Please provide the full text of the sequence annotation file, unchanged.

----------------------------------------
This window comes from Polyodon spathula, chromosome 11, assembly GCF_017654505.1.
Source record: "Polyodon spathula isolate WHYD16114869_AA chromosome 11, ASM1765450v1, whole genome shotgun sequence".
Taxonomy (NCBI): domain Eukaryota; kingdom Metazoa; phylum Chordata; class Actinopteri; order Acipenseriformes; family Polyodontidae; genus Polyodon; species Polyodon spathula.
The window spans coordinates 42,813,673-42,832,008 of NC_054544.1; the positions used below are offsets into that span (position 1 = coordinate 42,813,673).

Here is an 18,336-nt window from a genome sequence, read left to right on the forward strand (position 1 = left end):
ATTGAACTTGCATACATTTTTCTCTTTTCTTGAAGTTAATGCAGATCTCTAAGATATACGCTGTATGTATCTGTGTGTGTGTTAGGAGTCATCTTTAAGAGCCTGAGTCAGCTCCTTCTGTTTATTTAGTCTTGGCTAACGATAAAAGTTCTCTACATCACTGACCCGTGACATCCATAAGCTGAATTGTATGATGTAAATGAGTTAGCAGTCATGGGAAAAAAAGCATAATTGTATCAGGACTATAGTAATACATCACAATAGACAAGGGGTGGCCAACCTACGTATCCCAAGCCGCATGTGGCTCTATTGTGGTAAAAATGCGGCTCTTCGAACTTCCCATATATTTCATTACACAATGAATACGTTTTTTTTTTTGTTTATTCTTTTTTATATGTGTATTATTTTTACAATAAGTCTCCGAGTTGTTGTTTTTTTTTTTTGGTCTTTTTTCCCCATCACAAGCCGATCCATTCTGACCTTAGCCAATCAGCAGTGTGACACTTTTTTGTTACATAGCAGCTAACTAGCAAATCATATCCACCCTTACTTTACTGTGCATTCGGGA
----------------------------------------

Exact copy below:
This window comes from Polyodon spathula, chromosome 11, assembly GCF_017654505.1.
Source record: "Polyodon spathula isolate WHYD16114869_AA chromosome 11, ASM1765450v1, whole genome shotgun sequence".
Taxonomy (NCBI): domain Eukaryota; kingdom Metazoa; phylum Chordata; class Actinopteri; order Acipenseriformes; family Polyodontidae; genus Polyodon; species Polyodon spathula.
The window spans coordinates 42,813,673-42,832,008 of NC_054544.1; the positions used below are offsets into that span (position 1 = coordinate 42,813,673).

Here is an 18,336-nt window from a genome sequence, read left to right on the forward strand (position 1 = left end):
ATTGAACTTGCATACATTTTTCTCTTTTCTTGAAGTTAATGCAGATCTCTAAGATATACGCTGTATGTATCTGTGTGTGTGTTAGGAGTCATCTTTAAGAGCCTGAGTCAGCTCCTTCTGTTTATTTAGTCTTGGCTAACGATAAAAGTTCTCTACATCACTGACCCGTGACATCCATAAGCTGAATTGTATGATGTAAATGAGTTAGCAGTCATGGGAAAAAAAGCATAATTGTATCAGGACTATAGTAATACATCACAATAGACAAGGGGTGGCCAACCTACGTATCCCAAGCCGCATGTGGCTCTATTGTGGTAAAAATGCGGCTCTTCGAACTTCCCATATATTTCATTACACAATGAATACGTTTTTTTTTTTGTTTATTCTTTTTTATATGTGTATTATTTTTACAATAAGTCTCCGAGTTGTTGTTTTTTTTTTTTGGTCTTTTTTCCCCATCACAAGCCGATCCATTCTGACCTTAGCCAATCAGCAGTGTGACACTTTTTTGTTACATAGCAGCTAACTAGCAAATCATATCCACCCTTACTTTACTGTGCATTCGGGA